We begin with the unsettling storm lashing South Africa after President Jacob Zuma flip flopped on his choice of the country’s Finance Minister.
The country’s papers were in a race against time all through Sunday as the commentators struggled to understand President Zuma’s mindset after he decided to appoint Pravin Gordhan as his new finance minister in place of David “Des” Van Rooyen, sworn in just four days earlier.
Gordhan is a highly-respected member of the South African Communist party and a former Finance minister who was prior to his appointment the minister of Cooperative Governance and Traditional Affairs in Zuma’s government.
As Mail and Guardian reports, that President Zuma’s change of heart was an exercise in damage control as there was such a sense of country-wide grief at his original sacking of Nhlanhla Nene who had been incharge of the strategic portfolio until May 2014.
The axing of the well respected and knowledgeable Nene, late on Wednesday last week, had sent the Rand into a tailspin – with the currency plummetting to beyond 16 to the dollar. According to the paper, civil society, business, unions and other pressure groups forced the change by piling pressure on the ANC.
“Allowing financially illiterate President Jacob Zuma to impose his ideas on South Africa’s fiscal policy is akin to handing a practicing alcoholic keys to the booze cabinet” fumed the influential electronic newspaper “News24.com.
Pravin Gordhan’s return to his old job is a sign of the changing dynamics of South African politics, according to Mail and Guardian.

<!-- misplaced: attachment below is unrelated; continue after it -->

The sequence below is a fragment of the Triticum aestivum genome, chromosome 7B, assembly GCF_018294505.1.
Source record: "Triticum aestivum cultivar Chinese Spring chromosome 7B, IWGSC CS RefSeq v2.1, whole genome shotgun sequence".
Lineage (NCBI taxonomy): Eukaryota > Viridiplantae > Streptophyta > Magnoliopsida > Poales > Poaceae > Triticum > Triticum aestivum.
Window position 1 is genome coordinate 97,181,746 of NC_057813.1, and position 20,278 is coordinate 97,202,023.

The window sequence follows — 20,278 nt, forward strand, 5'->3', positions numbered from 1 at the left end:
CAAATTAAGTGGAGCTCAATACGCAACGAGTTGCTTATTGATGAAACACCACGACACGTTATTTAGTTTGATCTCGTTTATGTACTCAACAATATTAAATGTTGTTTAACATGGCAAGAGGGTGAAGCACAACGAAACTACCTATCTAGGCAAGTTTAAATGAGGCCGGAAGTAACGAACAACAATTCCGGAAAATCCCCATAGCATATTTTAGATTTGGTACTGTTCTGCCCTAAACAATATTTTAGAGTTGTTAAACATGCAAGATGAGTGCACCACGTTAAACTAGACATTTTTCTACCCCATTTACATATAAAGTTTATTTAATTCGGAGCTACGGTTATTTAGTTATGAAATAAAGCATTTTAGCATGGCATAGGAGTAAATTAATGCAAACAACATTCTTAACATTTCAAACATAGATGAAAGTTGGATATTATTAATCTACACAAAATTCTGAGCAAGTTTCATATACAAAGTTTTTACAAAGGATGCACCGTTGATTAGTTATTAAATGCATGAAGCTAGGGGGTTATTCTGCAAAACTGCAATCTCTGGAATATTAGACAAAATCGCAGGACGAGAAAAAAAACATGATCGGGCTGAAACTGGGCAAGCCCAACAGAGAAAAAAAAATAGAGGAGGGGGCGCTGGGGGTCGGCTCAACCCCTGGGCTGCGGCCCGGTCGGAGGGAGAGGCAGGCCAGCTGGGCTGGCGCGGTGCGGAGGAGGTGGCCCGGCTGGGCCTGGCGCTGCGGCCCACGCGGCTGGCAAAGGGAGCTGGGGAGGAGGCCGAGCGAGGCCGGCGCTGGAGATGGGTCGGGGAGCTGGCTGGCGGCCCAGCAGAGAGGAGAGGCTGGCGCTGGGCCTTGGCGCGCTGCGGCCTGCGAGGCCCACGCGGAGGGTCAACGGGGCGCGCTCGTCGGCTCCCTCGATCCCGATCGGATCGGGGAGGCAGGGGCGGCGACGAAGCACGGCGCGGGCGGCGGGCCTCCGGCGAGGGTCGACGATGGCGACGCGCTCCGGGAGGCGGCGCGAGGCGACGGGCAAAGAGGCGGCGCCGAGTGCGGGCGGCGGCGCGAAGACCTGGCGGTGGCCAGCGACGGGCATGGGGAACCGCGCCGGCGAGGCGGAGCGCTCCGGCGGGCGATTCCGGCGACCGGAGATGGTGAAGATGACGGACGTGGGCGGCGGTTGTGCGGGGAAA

The paper reports that allies of the ruling African National Congress demand to be consulted on cabinet reshuffles. The South African Communist party and the country’s powerful Trade Union COSTU, both members of the ruling troika, want the tri-partite alliance and not just the ANC to be the strategic decision makers when it comes to appointing ministers.
The rand recovered almost 80 cents to the US dollar on Sunday evening following Pravin Gordan’s return to his old post, reports Times Live.
According to the paper, Gordhan’s appointment will also put to bed speculation that South Africa will veer off from its cost saving policy, that Treasury is easily influenced by political agendas, including that it will budge and approve a controversial renegotiation of the controversial South African Airways Airbus deal largely rumoured to be the reason for Nhlanhla Nene’s dismissal.
In another reaction to the confusion in Pretoria, City Press says the heavy toll of the Zuma presidency is incalculable. According to the paper he has destroyed domestic and international confidence in South Africa’s fiscal management regime with the stroke of the pen.
For the paper, Zuma’s corruptible ways have “infected the ranks of the ANC” and encouraged a culture that seems to say that access to public office equals access to the public purse.
And in a damning conclusion City Press warns that “this rapacious practice has spawned factionalism on a grand scale as members fight over what rightfuly belongs to the public”.
Source: rfi afrique